• By January 1, 2013, advise the Secretary on a research plan and data requirements for updating the EHB package;
• Starting in 2015 for implementation in 2016, make recommendations annually to the Secretary regarding (1) any changes to the EHB package by applying the committee’s recommended criteria (see Figure S-2), (2) any changes to the premium target, and (3) any mechanisms that would enhance the evidence base of the EHB package and its potential for promoting value; and
• Advise the Secretary on conducting and using the results of a periodic national public deliberative process to inform its recommendations around updates to the EHB.
The ACA establishes an essential health benefits package and defines 10 general categories that must be included in that package. The ACA, however, left considerable discretion to the Secretary of HHS to design this package. The Secretary, in turn, asked the IOM to provide input on the process that might be undertaken to develop the EHB. In its deliberations, the most critical issue identified by the committee is the need to explicitly address the tradeoff between the cost of a benefit package and the comprehensiveness of coverage. If that tradeoff is not addressed, a number of consequences are possible:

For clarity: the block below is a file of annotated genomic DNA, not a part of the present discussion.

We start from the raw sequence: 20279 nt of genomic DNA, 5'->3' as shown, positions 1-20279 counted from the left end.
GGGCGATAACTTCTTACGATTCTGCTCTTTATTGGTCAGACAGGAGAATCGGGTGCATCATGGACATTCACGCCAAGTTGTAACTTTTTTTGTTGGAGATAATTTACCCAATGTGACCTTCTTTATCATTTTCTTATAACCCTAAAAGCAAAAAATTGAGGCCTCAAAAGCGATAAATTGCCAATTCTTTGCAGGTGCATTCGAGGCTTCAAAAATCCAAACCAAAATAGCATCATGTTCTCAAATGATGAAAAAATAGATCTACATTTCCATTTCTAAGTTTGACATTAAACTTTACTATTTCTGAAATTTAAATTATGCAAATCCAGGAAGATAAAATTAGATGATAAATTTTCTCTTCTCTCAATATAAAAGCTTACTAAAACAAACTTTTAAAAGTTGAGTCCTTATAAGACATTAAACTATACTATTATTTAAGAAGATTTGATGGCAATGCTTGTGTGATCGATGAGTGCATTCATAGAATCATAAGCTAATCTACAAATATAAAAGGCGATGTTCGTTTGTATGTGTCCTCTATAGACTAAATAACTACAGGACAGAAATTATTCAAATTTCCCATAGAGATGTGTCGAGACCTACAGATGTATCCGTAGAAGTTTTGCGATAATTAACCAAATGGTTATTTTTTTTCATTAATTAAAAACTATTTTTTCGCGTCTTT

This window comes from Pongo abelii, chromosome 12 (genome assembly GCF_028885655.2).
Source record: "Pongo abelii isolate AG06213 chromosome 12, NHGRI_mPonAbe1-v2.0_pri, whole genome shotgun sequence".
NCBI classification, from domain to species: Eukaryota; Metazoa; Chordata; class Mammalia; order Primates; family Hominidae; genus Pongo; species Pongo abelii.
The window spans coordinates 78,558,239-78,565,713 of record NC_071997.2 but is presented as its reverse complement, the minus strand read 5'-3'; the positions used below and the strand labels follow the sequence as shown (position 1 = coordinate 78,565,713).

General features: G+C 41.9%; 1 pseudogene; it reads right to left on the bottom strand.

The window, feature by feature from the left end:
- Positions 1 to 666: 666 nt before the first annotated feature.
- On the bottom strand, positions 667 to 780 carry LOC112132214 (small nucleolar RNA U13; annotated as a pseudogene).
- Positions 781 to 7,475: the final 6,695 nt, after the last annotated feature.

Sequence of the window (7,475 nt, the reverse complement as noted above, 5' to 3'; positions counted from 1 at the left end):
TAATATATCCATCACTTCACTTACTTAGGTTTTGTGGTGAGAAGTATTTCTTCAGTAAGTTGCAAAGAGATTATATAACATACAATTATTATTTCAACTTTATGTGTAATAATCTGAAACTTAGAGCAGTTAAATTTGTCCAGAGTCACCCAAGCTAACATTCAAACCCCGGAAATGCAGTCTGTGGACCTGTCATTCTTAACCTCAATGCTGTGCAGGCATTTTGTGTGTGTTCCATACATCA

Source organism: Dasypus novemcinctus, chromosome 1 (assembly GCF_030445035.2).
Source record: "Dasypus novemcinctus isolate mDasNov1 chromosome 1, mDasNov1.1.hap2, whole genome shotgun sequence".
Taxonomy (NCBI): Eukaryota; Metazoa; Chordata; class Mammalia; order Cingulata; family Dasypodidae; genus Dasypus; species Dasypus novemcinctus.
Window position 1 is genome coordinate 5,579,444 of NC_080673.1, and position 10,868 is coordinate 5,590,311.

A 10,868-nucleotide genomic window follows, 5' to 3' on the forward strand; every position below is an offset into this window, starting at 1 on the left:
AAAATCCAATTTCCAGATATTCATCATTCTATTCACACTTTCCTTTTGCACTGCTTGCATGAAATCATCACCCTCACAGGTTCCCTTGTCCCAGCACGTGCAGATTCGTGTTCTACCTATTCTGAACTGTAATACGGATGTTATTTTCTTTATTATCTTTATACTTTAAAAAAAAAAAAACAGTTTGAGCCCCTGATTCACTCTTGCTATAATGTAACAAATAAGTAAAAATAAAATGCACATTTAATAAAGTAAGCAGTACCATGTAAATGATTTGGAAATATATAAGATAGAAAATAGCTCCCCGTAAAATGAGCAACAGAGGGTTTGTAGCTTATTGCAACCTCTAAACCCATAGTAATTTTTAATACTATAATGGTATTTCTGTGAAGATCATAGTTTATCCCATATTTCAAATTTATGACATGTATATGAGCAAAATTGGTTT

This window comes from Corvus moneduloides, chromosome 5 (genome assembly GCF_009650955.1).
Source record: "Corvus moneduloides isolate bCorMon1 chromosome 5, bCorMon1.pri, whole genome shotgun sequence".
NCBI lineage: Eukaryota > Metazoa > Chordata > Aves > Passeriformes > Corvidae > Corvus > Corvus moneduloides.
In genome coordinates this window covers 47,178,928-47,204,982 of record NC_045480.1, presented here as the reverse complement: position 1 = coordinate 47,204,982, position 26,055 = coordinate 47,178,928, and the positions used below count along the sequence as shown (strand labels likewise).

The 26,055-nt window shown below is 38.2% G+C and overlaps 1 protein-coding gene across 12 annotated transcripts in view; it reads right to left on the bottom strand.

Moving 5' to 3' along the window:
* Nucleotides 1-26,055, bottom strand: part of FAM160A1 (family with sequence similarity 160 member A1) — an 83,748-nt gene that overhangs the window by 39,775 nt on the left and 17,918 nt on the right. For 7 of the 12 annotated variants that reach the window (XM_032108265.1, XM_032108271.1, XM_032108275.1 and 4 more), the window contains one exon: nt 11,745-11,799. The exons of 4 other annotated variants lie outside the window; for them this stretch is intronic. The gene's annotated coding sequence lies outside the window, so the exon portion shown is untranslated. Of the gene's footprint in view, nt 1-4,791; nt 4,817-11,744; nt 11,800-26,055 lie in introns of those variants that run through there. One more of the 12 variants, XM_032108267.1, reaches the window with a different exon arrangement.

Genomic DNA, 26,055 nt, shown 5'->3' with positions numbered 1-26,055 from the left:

• If the benefits are not affordable, fewer people will buy insurance.
• If the benefit design makes access too difficult, people will not get the care they need.
• If health care spending continues to rise faster than gross domestic product (GDP), the value of the EHB is likely to be eroded.
The committee concluded that the benefit package should be designed within the context of financial constraints, using a structured public process to establish priorities. The committee developed a set of criteria to guide the process for designing and updating the EHB. The EHB must be affordable, maximize the number of people with insurance, protect the most vulnerable individuals, protect against the greatest financial risks, promote better care, ensure stewardship of limited financial resources by focusing on high value services of proven effectiveness, promote shared responsibility for improving our health, and address the medical concerns of greatest importance to us all.
Eibner, C., F. Girosi, C. C. Price, A. Cordova, P. S. Hussey, A. Beckman, and E. A. McGlynn. 2010. Establishing state health insurance exchanges: Implications for health insurance enrollment, spending, and small businesses. Santa Monica, CA: RAND Corporation.
Glied, S. 2011. Testimony to the IOM Committee on the Determination of Essential Health Benefits by Sherry Glied, Assistant Secretary for Planning and Evaluation, HHS, Washington, DC, January 13.